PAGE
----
Reforming 'free movement': Does the UK have a point?
Posted on 17 December 2015
This is the long version of a blog published by the ESRC’s UK in a Changing Europe Initiative
Today David Cameron will meet the heads of other EU member states to continue his efforts to renegotiate the UK’s relationship with the EU ahead of Britain’s upcoming referendum on EU membership. The discussion will focus on the UK’s demand to reform the rules for the ‘free movement’ of EU workers, and specifically its proposal to restrict EU workers’ access to in-work benefits and social housing for four years.
David Cameron’s negotiating team clearly has its work cut out. The current signs coming out of Brussels suggest that most if not all EU member states are, at present, opposed to the UK’s proposal. Various commentators in the UK and EU have pointed out that there are at least three reasons why the welfare restrictions the UK is proposing do not make much sense: first, they will not significantly reduce the number of EU migrants employed in the UK because welfare benefits are not among the key drivers of labour immigration (I agree); second, the restrictions are unlikely to save the UK exchequer much money in the context of total government spending on in-work tax credits and the overall fiscal effects of immigration (this is, in my view, more debatable because what constitutes a “small” or “large” saving is always somewhat subjective); and, third, the proposed restrictions are, in any case, incompatible with EU laws and principles of non-discrimination (I defer to the lawyers).
There seems to be a popular view, among commentators in both the UK and the rest of the EU, that the UK’s perceived “problems” with EU immigration and access to welfare benefits for EU workers are simply due to “politics”, “the media” and “ill-informed public opinion on immigration”. While all these factors surely play a role, it is important not to dismiss the idea that there may be some important “structural factors” across EU countries that can contribute to variations in both the scale and effects of EU immigration, and to different policy responses.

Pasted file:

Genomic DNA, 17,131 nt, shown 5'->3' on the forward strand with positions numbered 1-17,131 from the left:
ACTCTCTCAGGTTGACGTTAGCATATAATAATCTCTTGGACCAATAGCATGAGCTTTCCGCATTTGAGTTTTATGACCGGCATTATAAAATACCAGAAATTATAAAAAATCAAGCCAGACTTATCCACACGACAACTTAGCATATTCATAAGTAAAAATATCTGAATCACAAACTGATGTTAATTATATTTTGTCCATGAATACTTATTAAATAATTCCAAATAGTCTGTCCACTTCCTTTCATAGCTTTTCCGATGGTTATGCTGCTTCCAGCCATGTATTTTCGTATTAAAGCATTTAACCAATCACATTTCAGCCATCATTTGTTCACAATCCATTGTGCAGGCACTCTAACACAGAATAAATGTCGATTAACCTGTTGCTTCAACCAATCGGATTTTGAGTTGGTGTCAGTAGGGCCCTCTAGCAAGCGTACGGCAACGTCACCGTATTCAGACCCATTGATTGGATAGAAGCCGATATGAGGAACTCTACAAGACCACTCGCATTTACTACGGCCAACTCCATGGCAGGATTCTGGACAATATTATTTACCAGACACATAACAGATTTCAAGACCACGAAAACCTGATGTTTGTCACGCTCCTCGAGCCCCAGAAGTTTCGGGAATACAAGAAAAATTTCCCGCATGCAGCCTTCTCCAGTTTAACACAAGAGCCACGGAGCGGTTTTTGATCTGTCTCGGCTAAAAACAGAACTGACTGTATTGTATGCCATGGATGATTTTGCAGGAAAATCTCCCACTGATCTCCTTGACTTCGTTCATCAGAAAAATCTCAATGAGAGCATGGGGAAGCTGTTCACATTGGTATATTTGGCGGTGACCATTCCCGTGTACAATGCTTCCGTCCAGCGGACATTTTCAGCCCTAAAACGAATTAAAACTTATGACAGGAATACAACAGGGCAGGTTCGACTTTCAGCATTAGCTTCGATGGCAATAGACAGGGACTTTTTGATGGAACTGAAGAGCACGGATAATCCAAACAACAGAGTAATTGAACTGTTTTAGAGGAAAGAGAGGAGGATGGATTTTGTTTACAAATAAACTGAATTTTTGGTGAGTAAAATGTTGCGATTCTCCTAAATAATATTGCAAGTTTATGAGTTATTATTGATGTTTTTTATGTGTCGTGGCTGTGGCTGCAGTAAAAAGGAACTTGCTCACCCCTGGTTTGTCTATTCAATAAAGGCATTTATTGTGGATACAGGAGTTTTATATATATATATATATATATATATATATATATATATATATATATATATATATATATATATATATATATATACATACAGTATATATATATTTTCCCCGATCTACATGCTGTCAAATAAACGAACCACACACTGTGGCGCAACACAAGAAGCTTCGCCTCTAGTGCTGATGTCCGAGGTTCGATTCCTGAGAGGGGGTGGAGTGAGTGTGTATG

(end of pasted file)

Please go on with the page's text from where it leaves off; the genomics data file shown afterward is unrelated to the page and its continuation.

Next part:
In a recent working paper, I argue that there are at least three institutional factors – the nature of the labour market, the type of welfare state, and social norms on the meaning and boundaries of “citizenship” – that differ across EU countries and can help explain why the UK has taken the lead in demanding reform of free movement.
In a free movement area with unrestricted labour migration across countries, the nature of the labour market plays an important role in shaping the scale of immigration in particular countries. More flexible labour markets tend to attract more migrant workers, especially for employment in lower-waged jobs, than more regulated labour markets. This is partly because flexible labour markets are characterized by fewer employment rights and protections, and thus make it easier and less costly for employers to hire and fire workers, than more regulated labour markets. As shown in Figure 1 below, using a standard OECD measure of labour market protection, the UK has one of the most flexible labour markets among the EU 15 countries.
The nature of the welfare state, especially the extent to which it provides non-contributory benefits (i.e. welfare benefits that are paid regardless of whether the beneficiary has made prior contributions or not), impacts on the net-fiscal contribution that new migrants make. In countries with welfare systems characterized by a high share of non-contributory benefits, low-skilled immigration will, everything else being equal, create a smaller net-benefit (or greater net-loss) than in countries with welfare states that include a greater share of contributory benefits (i.e. benefits that are only paid if the beneficiary and their employer has made a prior contribution), at least in the short run. The fiscal effects of immigration also depend on a range of other determinants (including, critically, the level of welfare benefits provided) but the role of non-contributory benefits is an important factor.
Another reason why immigration can create greater challenges for less-contributory benefits systems relates to public opinion and perceptions of fairness. One narrow but popular idea of fairness toward migrant workers involves the idea that newcomers should not receive benefits without prior contributions or qualifying period. Of course, this approach could also be applied to citizens who enter the low-waged labour market for the first time but it is likely to be voiced even more strongly in the case of new migrants because of their status of “outsiders”.